Andrew Lloyd Webber’s colossal musical smash The Phantom of the Opera is the stuff of legend since its 1986 debut. It’s grossed nearly a billion dollars worldwide, been seen by an estimated 52 million people and is the third-longest-running show in Broadway history. Demand and speculation for and about the inevitable film version has raged with names like Antonio Banderas being mentioned for the title role (in the wake of his respectable showing in Evita) having to compete with those who believed that no one but the original Phantom, Michael Crawford, was entitled to the role.
After years of struggle and speculation, the film version, directed by the Batman franchise slayer Joel Schumacher, finally arrived in theaters at Christmas 2004, where it was soundly thumped by most critics and did poorly at the box office, though it did far better overseas. Many of the reviews at the time seemed to focus on the critic’s general distaste for the show itself &151; they hate Webber, they hated the music and the fact it was so popular &#Array; and as a result, the movie didn’t stand a chance of getting a fair shake.
While I’m not one of those “Phantom Phanatics”, I have seen the show four times on tour and in Toronto and own the Original Cast Recording, so I went into this film adaptation with a favorable attitude about the source material and hoped to enjoy it. Did I? Yes, but not initially.
After seeing it in the theatre, I had a list of problems with the casting and limited vocal talents of some of the players and some of the story changes took away more than they added. After watching this DVD and its featurettes a couple of times, my appraisal grew more charitable, though some criticisms remain.
For those 12 people in the world who haven’t seen the stage show, The Phantom of the Opera is a musical based on Gaston Leroux’s 1911 novel about a horribly disfigured genius/madman who lives beneath the Paris Opera House, here renamed the Opera Populaire.
He’s been secretly tutoring 16-year-old Christine (Emmy Rossum), an orphan who is living and working at the Opera as a chorister. Her violinist father had told her he’d send an “Angel of Music” to guide and protect her after he died, she’s taken this unseen tutor’s training as a sign her father was watching over her.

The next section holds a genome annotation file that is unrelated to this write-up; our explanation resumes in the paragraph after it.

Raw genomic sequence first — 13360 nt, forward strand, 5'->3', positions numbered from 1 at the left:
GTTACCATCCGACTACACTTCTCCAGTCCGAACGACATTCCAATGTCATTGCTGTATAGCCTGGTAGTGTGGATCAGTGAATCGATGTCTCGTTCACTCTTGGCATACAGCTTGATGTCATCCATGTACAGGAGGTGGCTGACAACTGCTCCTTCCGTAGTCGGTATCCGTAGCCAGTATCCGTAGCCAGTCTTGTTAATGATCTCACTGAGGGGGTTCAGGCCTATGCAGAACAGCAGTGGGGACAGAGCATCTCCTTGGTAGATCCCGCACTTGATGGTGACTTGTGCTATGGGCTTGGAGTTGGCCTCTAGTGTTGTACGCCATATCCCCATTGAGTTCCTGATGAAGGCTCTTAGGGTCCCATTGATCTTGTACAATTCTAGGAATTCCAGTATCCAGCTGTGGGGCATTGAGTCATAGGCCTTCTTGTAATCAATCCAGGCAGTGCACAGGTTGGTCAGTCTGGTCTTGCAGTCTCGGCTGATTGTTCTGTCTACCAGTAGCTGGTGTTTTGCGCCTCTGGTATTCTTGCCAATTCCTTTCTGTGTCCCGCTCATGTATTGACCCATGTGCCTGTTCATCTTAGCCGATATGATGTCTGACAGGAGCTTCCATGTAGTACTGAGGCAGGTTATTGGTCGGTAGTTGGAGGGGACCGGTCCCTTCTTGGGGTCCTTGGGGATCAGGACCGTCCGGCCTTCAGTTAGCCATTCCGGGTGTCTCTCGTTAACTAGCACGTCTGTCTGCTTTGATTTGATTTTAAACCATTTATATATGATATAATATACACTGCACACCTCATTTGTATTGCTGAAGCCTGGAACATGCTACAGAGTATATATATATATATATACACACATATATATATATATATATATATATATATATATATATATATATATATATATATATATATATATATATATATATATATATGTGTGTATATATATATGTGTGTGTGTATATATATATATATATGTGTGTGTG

When the Phantom (Gerard Butler) orchestrates her big break by scaring off the house diva, Carlotta (Minnie Driver), Christine becomes a sensation and draws the attention of the hunky Raoul (Patrick Wilson), a wealthy patron of the opera whom Christine had known as a child.
After a visit to the Phantom’s lair, the love triangle between young singer, suave dude and freaky genius plays out in tandem with the drama of the operas being produced and the Phantom’s increasingly violent acts of obsession. Much singing ensues and the score will stick in your head like a dream that never ends.
It’s immediately obvious that the extraordinary production design and cinematography richly deserved their Oscar nominations as the monumental scale and detail of the opera house sets and lighting thrust the viewer into the time and place of the story. There are shots from the balconies that allow us to see beyond the stage into the workspaces behind that aren’t special effects, but genuine, old-fashioned big sets.
Rossum gives a remarkably poised breakthrough performance which belies her age &#Array; she was 17 when this was filmed &#Array; and when teen singers are typically like Avril Lavigne, Rossum’s voice, which reminded me of Julie Andrews’ in tone, is up to the demands of the score which was tailored to Webber’s then-wife, Sarah Brightman’s, sizeable talents. Occasionally, she seems a little bland, but overall she’s okay in her acting.